The defendant costs specialists

Posts made in April, 2013

Replies to Points of Dispute

By on Apr 18, 2013 | 10 comments

Yesterday’s post on the content of replies under the new rules generated plenty of interest in the Comments Section and I therefore thought it appropriate to elaborate on this issue. In response to the fact the new rules state replies should be limited to points of principle and concessions only one reader commented: “An item being a matter of principle is surely a matter of interpretation. One mans principle is another mans minor issue” Another commented: “Each of those points in the model pods has a space for a reply, including those that are not under the heading ‘points of principle.’ The only change is that you cannot simply say ‘maintained.’” To start with we need to go to the new Practice Direction 8.2 to CPR 47.9: “Points of dispute must be short and to the point. They must follow Precedent G in the Schedule of Costs Precedents annexed to this Practice Direction, so far as practicable. They must: (a) identify any general points or matters of principle which require decision before the individual items in the bill are addressed; and (b) identify specific points, stating concisely the nature and grounds of dispute. Once a point has been made it should not be repeated but the item numbers where the point arises should be inserted in the left hand box as shown in Precedent G.” So, it is clear that “general points or matter of principle” are limited to those that “require decision before the individual items in the bill are addressed”. As such, this is generally not going to be a matter of interpretation. Disputes raised as to the reasonableness of a conference with counsel, or disputes as to document time, or disputes as to the reasonableness of a brief fee are not “matters of principle which require decision before the individual items in the bill are addressed”. They are disputes to individual items within the bill. The new Practice Direction 12.1 to CPR 47.13 states: “A reply served by the receiving party under Rule 47.13 must be limited to points of principle and concessions only. It must not contain general denials, specific denials or standard form responses.” Therefore, if a dispute is raised to any of the...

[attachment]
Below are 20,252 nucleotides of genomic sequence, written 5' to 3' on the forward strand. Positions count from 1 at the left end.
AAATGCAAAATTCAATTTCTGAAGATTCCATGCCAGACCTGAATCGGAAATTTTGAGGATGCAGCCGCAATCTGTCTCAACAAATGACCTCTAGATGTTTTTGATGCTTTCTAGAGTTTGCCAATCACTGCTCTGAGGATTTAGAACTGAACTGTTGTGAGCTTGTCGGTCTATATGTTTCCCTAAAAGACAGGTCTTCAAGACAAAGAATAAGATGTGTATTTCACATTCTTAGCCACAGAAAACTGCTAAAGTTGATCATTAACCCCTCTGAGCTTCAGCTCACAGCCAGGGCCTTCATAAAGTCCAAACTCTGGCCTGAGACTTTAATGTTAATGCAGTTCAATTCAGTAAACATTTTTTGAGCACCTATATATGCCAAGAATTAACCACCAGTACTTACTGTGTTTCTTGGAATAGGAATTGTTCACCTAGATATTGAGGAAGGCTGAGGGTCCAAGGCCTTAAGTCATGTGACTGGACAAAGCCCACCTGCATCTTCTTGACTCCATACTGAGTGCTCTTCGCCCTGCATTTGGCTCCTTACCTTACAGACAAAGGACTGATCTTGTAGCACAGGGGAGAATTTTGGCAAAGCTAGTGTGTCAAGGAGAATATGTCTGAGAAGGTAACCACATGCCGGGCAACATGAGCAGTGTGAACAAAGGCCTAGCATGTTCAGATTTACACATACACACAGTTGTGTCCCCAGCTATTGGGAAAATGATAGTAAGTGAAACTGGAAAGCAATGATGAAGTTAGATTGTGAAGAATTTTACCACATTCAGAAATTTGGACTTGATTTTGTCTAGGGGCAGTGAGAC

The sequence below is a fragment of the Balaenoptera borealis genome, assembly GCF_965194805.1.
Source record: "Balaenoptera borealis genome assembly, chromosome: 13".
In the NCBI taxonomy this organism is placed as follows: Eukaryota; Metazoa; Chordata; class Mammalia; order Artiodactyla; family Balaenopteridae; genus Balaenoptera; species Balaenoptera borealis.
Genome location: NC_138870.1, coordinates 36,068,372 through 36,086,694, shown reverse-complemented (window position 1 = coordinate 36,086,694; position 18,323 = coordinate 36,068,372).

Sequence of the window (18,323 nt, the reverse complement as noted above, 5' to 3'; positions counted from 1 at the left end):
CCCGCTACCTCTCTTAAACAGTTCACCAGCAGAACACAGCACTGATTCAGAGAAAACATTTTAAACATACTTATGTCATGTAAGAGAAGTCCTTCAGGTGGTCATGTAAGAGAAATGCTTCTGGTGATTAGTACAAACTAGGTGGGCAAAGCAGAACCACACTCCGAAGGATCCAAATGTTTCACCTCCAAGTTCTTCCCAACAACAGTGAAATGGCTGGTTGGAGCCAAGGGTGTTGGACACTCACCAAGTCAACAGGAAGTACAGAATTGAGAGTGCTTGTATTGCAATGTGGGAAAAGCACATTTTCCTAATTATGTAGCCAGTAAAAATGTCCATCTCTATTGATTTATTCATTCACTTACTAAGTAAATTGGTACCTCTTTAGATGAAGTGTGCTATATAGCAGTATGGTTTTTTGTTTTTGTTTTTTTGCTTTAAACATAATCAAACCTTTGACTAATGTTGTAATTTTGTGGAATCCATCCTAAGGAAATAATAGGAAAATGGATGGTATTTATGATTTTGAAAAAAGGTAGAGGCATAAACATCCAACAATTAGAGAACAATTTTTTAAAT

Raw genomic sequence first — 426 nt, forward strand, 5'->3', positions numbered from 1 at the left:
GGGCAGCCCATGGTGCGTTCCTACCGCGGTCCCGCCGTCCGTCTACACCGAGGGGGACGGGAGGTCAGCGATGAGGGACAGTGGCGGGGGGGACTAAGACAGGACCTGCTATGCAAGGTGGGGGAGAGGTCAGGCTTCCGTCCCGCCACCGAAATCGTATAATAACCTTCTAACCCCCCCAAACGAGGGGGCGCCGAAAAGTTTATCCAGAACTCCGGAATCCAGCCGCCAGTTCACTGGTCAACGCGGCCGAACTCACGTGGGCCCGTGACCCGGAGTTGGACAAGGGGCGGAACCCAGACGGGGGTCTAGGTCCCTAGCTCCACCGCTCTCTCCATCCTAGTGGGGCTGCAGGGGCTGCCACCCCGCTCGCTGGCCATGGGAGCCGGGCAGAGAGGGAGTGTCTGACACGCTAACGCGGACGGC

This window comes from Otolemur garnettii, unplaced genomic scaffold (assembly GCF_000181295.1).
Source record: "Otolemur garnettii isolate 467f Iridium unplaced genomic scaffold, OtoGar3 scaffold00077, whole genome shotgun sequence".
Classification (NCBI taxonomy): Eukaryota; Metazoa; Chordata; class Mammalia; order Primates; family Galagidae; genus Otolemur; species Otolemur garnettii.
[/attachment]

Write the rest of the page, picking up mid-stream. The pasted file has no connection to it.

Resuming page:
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Points of Dispute

By on Apr 17, 2013 | 14 comments

Oh dear. I have been warning that costs practitioners did not appear to be ready for the post-Jackson reforms. I have so far received two set of Replies prepared after 1 April 2013, prepared by well known costs firms. Both contained detailed responses to the disputes raised as to hourly rates, detailed responses in relation to attendances on the claimants and other parties and detailed responses to the challenges to document time, including general denials that the work claimed was unreasonable. It appears those responsible for drafting the documents are unaware of the contents of the new Practice Direction 12.1 to CPR 47.13: “A reply served by the receiving party under Rule 47.13 must be limited to points of principle and concessions only. It must not contain general denials, specific denials or standard form responses.” For those unsure what might be classed as a “point of principle” look at the new Model Points of Dispute. Disputes as to hourly rates, the number of conferences with counsel or the number of fee earners attending, attendances on the claimant, document time or time claimed drafting and checking the bill are not treated as points of principle. I’ve also received, what purported to be, a Part 36 offer in a matter where detailed assessment proceedings had been commenced before 1 April 2013. Dear oh...